Rosen failed to mention that Al Qaeda-linked terrorists recently struck in the U.S. under Trump’s watch. The December shooting at the Naval Air Station in Pensacola, Florida, where three U.S. sailors were killed, was labeled an act of terrorism by the attorney general in January. In May, the FBI and the Justice Department announced that the attack was linked to Al Qaeda, and the killer, as CNN reported, “was a longtime associate of al Qaeda who had communicated with operatives from the group as recently as the night before the shooting.” FBI Director Christopher Wray said the attack “was actually the brutal culmination of years of planning and preparation by a longtime AQAP [Al Qaeda in the Arabian Peninsula] associate.” Rosen’s failure to mention this Al Qaeda-linked attack while hyping the administration’s successes against ISIS potentially misled viewers into thinking that Trump’s mess of anti-terrorism policies have been successful.
This report aired on at least 25 Sinclair stations in 27 states.
Rosen began carrying water for Trump at the end of his 18-year career at Fox, and some of his earlier reporting at Fox was even more misleading. He dutifully peddled Fox’s obsession with, and false claims about, the 2012 terror attacks on U.S. diplomatic post in Benghazi, Libya. He also repeatedly injected his bizarre personal opinion that then-President Barack Obama felt “innate repulsion” and “revulsion” about the use of military force against terrorists -- years Obama had ordered the U.S. military forces to kill Al Qaeda leader Osama bin Laden. In 2014, Rosen was rebuked by organizations that advocate for reporter access and safety overseas for suggesting military forces pose as journalists.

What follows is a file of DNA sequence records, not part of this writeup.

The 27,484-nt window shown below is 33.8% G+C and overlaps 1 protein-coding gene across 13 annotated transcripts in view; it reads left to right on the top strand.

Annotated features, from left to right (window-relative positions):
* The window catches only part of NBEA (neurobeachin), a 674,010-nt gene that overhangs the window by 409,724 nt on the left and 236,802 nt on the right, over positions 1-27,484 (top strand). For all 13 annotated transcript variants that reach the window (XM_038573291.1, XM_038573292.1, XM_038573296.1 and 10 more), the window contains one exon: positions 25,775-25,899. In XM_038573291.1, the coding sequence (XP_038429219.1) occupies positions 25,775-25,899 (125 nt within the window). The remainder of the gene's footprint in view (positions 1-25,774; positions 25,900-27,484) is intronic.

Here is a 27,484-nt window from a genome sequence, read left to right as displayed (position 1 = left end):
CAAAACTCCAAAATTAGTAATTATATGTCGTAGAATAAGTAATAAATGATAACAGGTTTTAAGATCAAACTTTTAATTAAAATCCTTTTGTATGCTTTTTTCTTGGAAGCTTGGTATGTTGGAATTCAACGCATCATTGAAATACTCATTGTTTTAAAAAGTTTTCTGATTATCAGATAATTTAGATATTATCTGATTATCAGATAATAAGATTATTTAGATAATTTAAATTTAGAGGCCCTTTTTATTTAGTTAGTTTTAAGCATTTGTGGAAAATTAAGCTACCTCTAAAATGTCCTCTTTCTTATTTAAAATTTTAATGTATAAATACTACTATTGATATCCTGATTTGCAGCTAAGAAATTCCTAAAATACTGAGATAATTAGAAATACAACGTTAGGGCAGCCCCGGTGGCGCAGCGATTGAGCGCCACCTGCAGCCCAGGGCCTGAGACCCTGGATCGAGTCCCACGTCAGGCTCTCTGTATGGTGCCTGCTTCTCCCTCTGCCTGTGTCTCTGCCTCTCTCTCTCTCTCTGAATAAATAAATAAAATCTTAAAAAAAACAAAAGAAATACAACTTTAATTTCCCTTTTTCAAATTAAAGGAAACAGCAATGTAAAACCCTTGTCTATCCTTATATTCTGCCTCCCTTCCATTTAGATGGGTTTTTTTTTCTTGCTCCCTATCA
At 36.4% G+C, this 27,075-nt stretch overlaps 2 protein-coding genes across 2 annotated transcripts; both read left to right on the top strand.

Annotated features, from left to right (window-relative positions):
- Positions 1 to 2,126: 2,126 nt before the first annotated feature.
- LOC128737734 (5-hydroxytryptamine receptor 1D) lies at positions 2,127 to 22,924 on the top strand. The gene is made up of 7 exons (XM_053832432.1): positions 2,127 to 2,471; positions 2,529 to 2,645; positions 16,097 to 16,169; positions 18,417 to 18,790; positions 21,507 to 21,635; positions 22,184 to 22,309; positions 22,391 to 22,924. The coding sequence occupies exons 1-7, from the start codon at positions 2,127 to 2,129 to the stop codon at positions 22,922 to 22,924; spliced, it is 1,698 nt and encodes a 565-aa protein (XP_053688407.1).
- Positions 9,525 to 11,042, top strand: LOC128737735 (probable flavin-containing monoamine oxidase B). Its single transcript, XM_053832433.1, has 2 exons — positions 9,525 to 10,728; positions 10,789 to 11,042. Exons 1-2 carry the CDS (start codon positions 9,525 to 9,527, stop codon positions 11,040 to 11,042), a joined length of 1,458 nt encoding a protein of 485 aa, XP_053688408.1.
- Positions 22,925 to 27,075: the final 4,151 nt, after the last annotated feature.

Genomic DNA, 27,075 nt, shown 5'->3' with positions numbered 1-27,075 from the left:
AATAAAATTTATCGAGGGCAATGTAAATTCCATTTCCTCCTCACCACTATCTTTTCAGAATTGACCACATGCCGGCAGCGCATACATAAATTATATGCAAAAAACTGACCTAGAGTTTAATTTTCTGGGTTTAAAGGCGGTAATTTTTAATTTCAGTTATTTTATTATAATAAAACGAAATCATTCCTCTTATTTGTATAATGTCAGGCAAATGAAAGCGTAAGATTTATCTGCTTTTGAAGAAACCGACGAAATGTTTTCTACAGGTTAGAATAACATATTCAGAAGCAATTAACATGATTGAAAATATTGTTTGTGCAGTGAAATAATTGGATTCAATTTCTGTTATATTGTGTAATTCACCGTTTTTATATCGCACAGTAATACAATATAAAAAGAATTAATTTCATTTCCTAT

In mid-2017, Rosen defended Trump for reportedly disclosing “highly classified information” to the Russian ambassador during a White House meeting. In October 2017, Rosen falsely claimed the federal charges against former Trump campaign manager Paul Manafort didn’t extend to his time with the campaign -- and had to correct his reporting.
In addition to the three recent Sinclair reports highlighted here, some of Rosen’s other work for the company has also been problematic. In November 2019, nearly a year after joining Sinclair, Rosen disclosed the name of the man widely believed by right-wing media to be the intelligence community whistleblower whose complaint triggered an impeachment investigation into Trump, leading to the president’s subsequent impeachment by the House of Representatives. An April 24 report from Rosen attempted to justify a boast from Trump that, “statistically, we're doing phenomenally, in terms of mortality, in terms of all of the different elements that you can judge” during the coronavirus pandemic. The report failed to mention that nearly two weeks earlier, the U.S. surpassed all other countries in confirmed COVID-19 deaths. And Rosen’s June 8 report on police violence downplayed its threat to Black Americans and pushed the tired “Black-on-Black” crime canard.